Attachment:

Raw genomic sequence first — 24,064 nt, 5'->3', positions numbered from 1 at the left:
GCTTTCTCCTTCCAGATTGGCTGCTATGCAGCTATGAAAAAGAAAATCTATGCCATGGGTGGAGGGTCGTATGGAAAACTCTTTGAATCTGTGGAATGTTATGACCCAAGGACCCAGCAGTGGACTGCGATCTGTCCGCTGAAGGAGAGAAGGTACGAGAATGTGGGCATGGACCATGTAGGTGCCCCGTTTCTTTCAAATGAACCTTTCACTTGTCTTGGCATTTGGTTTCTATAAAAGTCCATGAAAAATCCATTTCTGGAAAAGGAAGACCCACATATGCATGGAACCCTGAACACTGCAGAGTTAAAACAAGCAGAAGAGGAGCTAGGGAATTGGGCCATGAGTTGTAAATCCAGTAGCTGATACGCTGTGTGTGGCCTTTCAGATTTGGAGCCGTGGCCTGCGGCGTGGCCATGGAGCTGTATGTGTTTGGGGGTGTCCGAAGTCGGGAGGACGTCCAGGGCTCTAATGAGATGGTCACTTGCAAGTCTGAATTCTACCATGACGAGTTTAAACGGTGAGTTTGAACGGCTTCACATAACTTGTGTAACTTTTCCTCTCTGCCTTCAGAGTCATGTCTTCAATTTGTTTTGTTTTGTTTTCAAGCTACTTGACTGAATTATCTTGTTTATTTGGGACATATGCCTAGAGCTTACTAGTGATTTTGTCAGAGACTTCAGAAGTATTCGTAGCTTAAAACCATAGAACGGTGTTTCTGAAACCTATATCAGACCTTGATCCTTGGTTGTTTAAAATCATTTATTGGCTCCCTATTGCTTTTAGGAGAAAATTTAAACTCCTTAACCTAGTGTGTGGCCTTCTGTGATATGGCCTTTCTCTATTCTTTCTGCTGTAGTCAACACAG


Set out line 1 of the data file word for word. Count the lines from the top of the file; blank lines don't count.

Raw genomic sequence first — 24,064 nt, 5'->3', positions numbered from 1 at the left: